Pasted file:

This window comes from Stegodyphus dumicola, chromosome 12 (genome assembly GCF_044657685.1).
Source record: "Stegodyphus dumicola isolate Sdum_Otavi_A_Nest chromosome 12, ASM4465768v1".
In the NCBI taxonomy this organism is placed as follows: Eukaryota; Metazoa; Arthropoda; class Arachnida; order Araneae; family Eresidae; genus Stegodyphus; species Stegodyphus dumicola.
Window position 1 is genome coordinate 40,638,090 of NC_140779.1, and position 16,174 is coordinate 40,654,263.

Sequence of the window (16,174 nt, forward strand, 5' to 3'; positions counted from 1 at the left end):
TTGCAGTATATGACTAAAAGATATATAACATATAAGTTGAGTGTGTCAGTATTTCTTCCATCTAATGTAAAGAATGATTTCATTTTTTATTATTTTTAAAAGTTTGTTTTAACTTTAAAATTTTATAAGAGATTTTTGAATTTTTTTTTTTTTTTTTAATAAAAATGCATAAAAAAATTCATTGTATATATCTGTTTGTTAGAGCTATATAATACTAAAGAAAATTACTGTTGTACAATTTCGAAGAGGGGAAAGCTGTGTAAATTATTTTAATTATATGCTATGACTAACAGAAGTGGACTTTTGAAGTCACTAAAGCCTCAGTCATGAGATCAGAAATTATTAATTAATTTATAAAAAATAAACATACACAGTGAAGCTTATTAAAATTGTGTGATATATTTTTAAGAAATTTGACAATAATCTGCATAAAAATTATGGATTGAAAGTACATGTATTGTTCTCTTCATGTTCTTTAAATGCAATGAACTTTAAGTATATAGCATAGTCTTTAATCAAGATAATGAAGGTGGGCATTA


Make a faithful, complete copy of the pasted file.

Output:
This window comes from Stegodyphus dumicola, chromosome 12 (genome assembly GCF_044657685.1).
Source record: "Stegodyphus dumicola isolate Sdum_Otavi_A_Nest chromosome 12, ASM4465768v1".
In the NCBI taxonomy this organism is placed as follows: Eukaryota; Metazoa; Arthropoda; class Arachnida; order Araneae; family Eresidae; genus Stegodyphus; species Stegodyphus dumicola.
Window position 1 is genome coordinate 40,638,090 of NC_140779.1, and position 16,174 is coordinate 40,654,263.

Sequence of the window (16,174 nt, forward strand, 5' to 3'; positions counted from 1 at the left end):
TTGCAGTATATGACTAAAAGATATATAACATATAAGTTGAGTGTGTCAGTATTTCTTCCATCTAATGTAAAGAATGATTTCATTTTTTATTATTTTTAAAAGTTTGTTTTAACTTTAAAATTTTATAAGAGATTTTTGAATTTTTTTTTTTTTTTTTAATAAAAATGCATAAAAAAATTCATTGTATATATCTGTTTGTTAGAGCTATATAATACTAAAGAAAATTACTGTTGTACAATTTCGAAGAGGGGAAAGCTGTGTAAATTATTTTAATTATATGCTATGACTAACAGAAGTGGACTTTTGAAGTCACTAAAGCCTCAGTCATGAGATCAGAAATTATTAATTAATTTATAAAAAATAAACATACACAGTGAAGCTTATTAAAATTGTGTGATATATTTTTAAGAAATTTGACAATAATCTGCATAAAAATTATGGATTGAAAGTACATGTATTGTTCTCTTCATGTTCTTTAAATGCAATGAACTTTAAGTATATAGCATAGTCTTTAATCAAGATAATGAAGGTGGGCATTA